Eddie Lives the Dream African Flower Pattern by Heidi Bears
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Eddie Lives the Dream African Flower Pattern

October 2013
Fingering (14 wpi) ?
1.75 mm
30cm x 30cm
This pattern is available for $6.50 USD buy it now


On page 40, under the heading “Propeller Cap”, it reads:

“Rounds 4-11: Make one Sc into each stitch around. (18)”


“Rounds 4: Make one Sc into each stitch around. (18)”

On page 31: it reads as follows:

Round 14: (white yarn)
Using your white yarn again, Ch3
Make one dc into each of the next 7 stitches
Make one sc into each of the next 13 stitches
Make one dc into each of the next 7 stitches.


Round 14: (white yarn)
 Using your white yarn again, Ch3
 Make one dc into each of the next 7 stitches
 Make one sc into each of the next 13 stitches
 Make one dc into each of the next 10 stitches.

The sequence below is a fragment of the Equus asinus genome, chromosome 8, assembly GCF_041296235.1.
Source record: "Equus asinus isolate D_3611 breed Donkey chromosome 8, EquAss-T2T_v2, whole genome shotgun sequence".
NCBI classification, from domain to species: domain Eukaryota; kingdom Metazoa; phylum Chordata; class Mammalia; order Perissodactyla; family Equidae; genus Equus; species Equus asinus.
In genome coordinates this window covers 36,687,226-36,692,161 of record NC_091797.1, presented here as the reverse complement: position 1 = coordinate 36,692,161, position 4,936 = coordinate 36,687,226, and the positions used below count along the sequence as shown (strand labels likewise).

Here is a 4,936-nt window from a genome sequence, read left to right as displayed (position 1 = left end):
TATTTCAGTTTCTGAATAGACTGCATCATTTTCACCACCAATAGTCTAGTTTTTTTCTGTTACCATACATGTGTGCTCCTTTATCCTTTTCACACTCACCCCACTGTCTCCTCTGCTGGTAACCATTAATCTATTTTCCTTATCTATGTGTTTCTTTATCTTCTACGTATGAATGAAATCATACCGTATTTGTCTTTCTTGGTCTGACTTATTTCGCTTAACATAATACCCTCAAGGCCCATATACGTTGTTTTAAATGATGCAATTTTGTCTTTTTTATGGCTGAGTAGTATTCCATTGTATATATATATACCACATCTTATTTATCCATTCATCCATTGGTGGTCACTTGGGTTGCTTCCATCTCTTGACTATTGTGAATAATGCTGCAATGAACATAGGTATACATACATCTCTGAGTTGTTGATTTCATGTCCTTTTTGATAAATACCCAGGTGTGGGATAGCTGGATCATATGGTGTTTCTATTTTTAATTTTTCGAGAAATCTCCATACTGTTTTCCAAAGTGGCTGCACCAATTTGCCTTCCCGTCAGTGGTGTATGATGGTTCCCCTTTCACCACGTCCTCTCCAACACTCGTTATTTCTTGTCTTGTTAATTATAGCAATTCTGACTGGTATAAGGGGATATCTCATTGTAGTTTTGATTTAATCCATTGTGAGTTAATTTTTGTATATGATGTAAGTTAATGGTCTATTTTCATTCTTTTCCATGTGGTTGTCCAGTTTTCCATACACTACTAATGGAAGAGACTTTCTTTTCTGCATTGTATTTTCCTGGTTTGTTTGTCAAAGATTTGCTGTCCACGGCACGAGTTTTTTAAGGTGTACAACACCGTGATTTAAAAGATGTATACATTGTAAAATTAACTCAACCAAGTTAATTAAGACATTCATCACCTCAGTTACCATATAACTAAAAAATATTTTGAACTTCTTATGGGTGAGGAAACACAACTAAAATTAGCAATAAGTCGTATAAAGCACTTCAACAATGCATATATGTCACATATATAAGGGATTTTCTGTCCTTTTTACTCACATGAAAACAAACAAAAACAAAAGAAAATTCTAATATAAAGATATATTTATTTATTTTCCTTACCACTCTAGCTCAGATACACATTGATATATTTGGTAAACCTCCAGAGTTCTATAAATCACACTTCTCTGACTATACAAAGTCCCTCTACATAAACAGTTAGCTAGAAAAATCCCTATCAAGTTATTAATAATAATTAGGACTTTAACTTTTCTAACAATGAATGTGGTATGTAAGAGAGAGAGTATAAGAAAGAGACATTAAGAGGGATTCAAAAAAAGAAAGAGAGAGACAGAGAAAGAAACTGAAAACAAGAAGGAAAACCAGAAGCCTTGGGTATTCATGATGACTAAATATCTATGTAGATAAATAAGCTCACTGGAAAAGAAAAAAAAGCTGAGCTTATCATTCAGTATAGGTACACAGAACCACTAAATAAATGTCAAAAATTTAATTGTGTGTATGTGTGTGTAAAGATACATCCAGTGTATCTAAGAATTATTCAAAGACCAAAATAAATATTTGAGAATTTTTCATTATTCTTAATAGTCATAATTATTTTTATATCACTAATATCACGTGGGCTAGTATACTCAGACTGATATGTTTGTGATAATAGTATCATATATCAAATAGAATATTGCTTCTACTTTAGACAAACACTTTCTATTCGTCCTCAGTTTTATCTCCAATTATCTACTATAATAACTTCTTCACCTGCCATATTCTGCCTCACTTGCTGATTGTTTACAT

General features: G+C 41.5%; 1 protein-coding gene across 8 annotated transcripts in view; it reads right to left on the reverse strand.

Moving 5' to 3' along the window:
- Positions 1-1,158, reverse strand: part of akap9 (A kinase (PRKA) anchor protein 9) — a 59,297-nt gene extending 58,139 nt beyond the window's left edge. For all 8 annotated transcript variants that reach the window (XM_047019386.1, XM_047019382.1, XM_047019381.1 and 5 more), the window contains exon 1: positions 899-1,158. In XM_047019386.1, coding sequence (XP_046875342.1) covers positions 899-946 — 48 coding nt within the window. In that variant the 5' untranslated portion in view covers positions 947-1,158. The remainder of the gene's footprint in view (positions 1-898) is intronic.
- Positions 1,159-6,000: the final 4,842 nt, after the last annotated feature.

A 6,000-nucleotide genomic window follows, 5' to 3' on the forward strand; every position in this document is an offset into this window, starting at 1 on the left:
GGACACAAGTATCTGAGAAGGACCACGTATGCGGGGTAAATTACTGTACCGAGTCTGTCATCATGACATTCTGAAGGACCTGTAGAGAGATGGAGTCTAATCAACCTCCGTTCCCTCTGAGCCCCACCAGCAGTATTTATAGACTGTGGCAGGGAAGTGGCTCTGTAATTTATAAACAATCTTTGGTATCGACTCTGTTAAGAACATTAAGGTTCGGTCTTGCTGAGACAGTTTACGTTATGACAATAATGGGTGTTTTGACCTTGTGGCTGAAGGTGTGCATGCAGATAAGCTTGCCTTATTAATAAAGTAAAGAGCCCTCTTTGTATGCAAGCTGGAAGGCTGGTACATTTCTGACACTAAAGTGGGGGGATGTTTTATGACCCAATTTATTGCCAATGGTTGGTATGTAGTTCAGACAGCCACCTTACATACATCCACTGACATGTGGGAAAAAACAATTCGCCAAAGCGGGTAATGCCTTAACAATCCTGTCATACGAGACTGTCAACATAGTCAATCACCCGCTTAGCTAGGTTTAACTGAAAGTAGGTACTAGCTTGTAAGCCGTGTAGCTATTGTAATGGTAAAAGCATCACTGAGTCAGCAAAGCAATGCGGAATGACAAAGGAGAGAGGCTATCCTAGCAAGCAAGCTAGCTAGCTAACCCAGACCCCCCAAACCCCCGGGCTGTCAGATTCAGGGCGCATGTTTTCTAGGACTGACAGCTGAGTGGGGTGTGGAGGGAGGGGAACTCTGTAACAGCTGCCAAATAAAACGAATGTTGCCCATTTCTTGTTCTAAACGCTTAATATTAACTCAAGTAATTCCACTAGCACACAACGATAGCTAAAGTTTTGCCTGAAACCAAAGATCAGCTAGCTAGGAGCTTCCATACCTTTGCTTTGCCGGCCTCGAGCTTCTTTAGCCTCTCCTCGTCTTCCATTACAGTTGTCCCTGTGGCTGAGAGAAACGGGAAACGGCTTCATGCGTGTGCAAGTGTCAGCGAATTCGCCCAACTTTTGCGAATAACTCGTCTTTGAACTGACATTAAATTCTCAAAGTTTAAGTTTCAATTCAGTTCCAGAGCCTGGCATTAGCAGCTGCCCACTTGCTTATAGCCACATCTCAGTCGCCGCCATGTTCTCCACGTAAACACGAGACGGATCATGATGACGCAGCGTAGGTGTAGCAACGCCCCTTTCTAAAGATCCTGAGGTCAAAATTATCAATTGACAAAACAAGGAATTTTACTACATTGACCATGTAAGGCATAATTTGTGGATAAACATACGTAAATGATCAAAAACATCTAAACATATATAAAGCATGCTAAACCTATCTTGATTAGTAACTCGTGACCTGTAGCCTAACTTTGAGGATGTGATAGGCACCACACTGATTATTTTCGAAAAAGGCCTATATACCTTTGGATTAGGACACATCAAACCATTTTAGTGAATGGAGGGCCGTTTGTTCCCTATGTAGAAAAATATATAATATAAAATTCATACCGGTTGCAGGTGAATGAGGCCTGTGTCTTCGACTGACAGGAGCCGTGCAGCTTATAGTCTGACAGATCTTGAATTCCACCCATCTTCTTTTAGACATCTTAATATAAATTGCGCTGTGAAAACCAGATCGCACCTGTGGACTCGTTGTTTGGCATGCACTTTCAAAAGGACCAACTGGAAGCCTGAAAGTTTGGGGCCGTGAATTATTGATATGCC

Please note: This listing is for a downloadable PDF of the pattern instructions for making Eddie and his plane …there is no hard copy of the pattern available, nor a finished item. The pattern is available only in English :)

Eddie the zebra and his trusty little plane form the ninth of my patterns that makes use of the African Flower hexagon crochet motif and variations thereof, joined in a specific order to make a recognizable 3D item. I love this African Flower pattern and the creative possibilities of using it to make 3D items :) The plane is made using different African Flower motifs and is an excellent stash buster project, as you only need to use very small amounts of leftover sock yarn to make a motif.

Please note that I have permission from the designers of this African Flower Crochet Hexagon to design patterns using the African Flower Hexagon motif, and to sell these patterns.